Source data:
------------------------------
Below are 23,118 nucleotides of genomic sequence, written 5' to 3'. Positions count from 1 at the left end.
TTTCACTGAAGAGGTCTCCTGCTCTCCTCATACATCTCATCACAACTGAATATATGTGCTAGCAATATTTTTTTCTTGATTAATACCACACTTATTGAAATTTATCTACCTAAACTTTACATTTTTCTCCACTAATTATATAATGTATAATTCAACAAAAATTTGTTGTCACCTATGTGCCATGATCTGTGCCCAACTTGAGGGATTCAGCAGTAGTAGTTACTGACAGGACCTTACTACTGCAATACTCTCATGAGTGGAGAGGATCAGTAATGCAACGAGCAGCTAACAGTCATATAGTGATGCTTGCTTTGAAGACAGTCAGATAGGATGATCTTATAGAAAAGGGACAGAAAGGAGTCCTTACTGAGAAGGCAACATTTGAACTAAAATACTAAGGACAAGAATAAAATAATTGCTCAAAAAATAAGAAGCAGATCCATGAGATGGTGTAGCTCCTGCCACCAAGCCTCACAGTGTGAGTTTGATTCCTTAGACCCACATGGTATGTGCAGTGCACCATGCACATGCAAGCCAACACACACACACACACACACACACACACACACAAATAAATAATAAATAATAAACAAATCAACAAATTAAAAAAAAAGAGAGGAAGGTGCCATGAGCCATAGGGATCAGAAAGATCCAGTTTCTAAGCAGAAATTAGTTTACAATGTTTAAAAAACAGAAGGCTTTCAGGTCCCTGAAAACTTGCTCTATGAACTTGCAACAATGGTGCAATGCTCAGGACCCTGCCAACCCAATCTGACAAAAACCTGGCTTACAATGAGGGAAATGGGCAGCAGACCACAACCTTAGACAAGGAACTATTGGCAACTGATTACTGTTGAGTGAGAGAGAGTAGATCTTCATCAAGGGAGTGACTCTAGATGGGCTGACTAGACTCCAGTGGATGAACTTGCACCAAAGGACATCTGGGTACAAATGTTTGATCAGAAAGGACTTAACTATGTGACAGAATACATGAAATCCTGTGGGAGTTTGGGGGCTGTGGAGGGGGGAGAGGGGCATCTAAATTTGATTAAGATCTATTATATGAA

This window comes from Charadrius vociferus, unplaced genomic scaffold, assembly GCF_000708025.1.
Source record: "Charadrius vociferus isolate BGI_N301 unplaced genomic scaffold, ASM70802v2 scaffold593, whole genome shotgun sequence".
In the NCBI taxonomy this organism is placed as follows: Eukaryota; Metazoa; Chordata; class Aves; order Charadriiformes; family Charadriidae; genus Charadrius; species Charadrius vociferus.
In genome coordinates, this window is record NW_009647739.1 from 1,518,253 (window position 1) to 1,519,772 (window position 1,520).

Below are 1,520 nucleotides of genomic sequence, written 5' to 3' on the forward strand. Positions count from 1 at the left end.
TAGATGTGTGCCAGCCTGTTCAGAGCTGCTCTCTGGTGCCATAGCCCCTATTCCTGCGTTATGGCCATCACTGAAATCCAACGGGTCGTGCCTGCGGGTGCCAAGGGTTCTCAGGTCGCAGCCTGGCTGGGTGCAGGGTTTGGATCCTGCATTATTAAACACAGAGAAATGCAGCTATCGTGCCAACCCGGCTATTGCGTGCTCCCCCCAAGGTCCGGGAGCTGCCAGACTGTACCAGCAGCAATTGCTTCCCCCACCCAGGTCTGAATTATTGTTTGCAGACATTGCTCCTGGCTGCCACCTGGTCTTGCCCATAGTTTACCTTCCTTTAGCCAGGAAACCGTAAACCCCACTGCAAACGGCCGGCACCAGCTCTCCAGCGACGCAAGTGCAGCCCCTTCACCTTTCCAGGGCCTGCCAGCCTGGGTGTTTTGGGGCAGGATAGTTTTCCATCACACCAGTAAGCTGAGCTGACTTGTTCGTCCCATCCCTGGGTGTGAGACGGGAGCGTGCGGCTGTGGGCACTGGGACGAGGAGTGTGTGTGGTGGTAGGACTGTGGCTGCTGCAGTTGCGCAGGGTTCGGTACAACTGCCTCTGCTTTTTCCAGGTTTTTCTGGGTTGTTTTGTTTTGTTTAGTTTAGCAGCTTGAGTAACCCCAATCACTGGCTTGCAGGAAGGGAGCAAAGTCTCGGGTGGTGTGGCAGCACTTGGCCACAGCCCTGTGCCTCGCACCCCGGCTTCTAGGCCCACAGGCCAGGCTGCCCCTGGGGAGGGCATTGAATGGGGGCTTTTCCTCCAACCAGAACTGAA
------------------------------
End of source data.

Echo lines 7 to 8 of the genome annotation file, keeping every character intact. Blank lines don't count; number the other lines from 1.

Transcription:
Below are 1,520 nucleotides of genomic sequence, written 5' to 3' on the forward strand. Positions count from 1 at the left end.
TAGATGTGTGCCAGCCTGTTCAGAGCTGCTCTCTGGTGCCATAGCCCCTATTCCTGCGTTATGGCCATCACTGAAATCCAACGGGTCGTGCCTGCGGGTGCCAAGGGTTCTCAGGTCGCAGCCTGGCTGGGTGCAGGGTTTGGATCCTGCATTATTAAACACAGAGAAATGCAGCTATCGTGCCAACCCGGCTATTGCGTGCTCCCCCCAAGGTCCGGGAGCTGCCAGACTGTACCAGCAGCAATTGCTTCCCCCACCCAGGTCTGAATTATTGTTTGCAGACATTGCTCCTGGCTGCCACCTGGTCTTGCCCATAGTTTACCTTCCTTTAGCCAGGAAACCGTAAACCCCACTGCAAACGGCCGGCACCAGCTCTCCAGCGACGCAAGTGCAGCCCCTTCACCTTTCCAGGGCCTGCCAGCCTGGGTGTTTTGGGGCAGGATAGTTTTCCATCACACCAGTAAGCTGAGCTGACTTGTTCGTCCCATCCCTGGGTGTGAGACGGGAGCGTGCGGCTGTGGGCACTGGGACGAGGAGTGTGTGTGGTGGTAGGACTGTGGCTGCTGCAGTTGCGCAGGGTTCGGTACAACTGCCTCTGCTTTTTCCAGGTTTTTCTGGGTTGTTTTGTTTTGTTTAGTTTAGCAGCTTGAGTAACCCCAATCACTGGCTTGCAGGAAGGGAGCAAAGTCTCGGGTGGTGTGGCAGCACTTGGCCACAGCCCTGTGCCTCGCACCCCGGCTTCTAGGCCCACAGGCCAGGCTGCCCCTGGGGAGGGCATTGAATGGGGGCTTTTCCTCCAACCAGAACTGAA